Israel developing ‘digital Iron Dome’ to guard against cyberterrorism

Israel developing ‘digital Iron Dome’ to guard against cyberterrorism

Prime minister cautions that, as with the anti-missile system, protection of nation’s computer systems will take time to complete

Illustrative. An Israeli soldier in front of computer monitors. (Nati Shohat/Flash90)
Illustrative. An Israeli soldier in front of computer monitors. (Nati Shohat/Flash90)

Israel’s National Cyber Committee is developing a “digital Iron Dome” system to protect Israel against daily cyber-attacks, Prime Minister Benjamin Netanyahu told his cabinet on Sunday.

Israel has of late made fighting cyberterrorism a priority, creating the cyber task force and pouring resources into stopping Internet attacks from regional rivals and small-time hackers.

“Every day, many attempts are made to infiltrate Israel’s computer systems,” the prime minister warned. “Just as we have the Iron Dome against missiles and the security fence against infiltrators and terrorism, we will have a similar protection against cyber-attacks.”

However, the prime minister added that “as with the construction of the security fence, this will take time to complete.”

Reports surfaced earlier this year that Iran had tried to attack Israel’s Bank Hapoalim, though it was thwarted. In January, Saudi hackers published credit-card details of thousands of Israelis and brought down the websites of El Al and the Tel Aviv Stock Exchange.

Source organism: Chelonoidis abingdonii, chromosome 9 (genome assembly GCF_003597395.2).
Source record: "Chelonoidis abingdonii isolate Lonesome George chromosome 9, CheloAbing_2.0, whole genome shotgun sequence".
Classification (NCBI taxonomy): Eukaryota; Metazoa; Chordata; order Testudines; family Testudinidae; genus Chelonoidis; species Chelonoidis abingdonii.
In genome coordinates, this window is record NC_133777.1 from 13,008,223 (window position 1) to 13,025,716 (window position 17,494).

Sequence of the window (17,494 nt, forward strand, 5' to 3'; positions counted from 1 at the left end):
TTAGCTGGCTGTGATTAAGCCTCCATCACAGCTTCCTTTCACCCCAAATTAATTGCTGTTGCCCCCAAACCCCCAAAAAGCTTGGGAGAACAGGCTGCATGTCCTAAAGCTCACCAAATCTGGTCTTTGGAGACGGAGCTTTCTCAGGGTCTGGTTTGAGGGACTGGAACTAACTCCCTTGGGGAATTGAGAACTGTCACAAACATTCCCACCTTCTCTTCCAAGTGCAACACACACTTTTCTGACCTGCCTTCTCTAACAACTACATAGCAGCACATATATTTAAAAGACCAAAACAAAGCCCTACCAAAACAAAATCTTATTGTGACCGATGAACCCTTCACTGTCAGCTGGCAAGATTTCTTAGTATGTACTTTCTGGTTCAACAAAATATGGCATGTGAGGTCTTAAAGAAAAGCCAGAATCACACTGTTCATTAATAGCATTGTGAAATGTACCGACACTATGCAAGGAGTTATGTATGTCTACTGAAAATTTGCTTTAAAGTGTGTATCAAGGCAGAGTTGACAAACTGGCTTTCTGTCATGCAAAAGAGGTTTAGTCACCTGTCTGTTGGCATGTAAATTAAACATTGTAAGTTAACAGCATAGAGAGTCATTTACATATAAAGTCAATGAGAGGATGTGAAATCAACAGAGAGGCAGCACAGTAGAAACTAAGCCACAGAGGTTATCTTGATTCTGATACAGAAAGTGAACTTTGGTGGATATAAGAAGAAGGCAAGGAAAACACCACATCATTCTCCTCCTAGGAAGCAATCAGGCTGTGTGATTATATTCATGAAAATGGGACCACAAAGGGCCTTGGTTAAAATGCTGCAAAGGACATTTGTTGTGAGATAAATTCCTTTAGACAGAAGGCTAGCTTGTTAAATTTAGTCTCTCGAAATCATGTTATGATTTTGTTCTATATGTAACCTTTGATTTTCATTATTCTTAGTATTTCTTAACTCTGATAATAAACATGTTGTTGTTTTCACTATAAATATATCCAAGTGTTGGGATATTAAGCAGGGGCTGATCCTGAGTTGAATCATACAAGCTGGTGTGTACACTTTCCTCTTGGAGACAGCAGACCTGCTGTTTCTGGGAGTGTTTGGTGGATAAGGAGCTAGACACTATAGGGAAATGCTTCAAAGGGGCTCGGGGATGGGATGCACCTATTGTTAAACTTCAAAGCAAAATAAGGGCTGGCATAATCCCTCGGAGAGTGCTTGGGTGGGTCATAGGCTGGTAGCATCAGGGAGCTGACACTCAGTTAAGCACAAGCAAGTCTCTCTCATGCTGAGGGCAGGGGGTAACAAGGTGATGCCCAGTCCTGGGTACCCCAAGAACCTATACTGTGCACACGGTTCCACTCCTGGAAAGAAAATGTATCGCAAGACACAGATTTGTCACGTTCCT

On Thursday, US Defense Secretary Leon Panetta indicated that Iran was stepping up cyber-attacks on regional rivals, including a Saudi oil facility.

“These attacks mark a significant escalation of the cyberthreat,” Panetta said. “And they have renewed concerns about still more destructive scenarios that could unfold.”

Iranian officials on Sunday denied any role in the cyberattacks against oil and gas companies in the Persian Gulf.

A report by the semiofficial ISNA news agency quoted Mahdi Akhavan Bahabadi, who is head of the National Center of Cyberspace, as saying that allegations of an Iranian link to the attacks on Saudi state oil company Aramco and Qatari natural gas producer RasGas were “politically motivated.”

Bahabadi said Iran is ready to cooperate in finding the source of the attacks. He said Iran has offered help to boost the companies’ cybersecurity, as Iran has itself recently been the victim of cyberattacks on offshore oil platforms.

Tehran has reportedly developed its own cyber-attack team in response to computer bugs, blamed on the US and Israel, that have been found affecting their nuclear program.

Netanyahu also praised the Israel Air Force for its weekend strikes on Gaza, which killed three terrorists. “The global jihad is intensifying its efforts to hurt us and we will continue to act against it… through responses and preemptive assassinations.”


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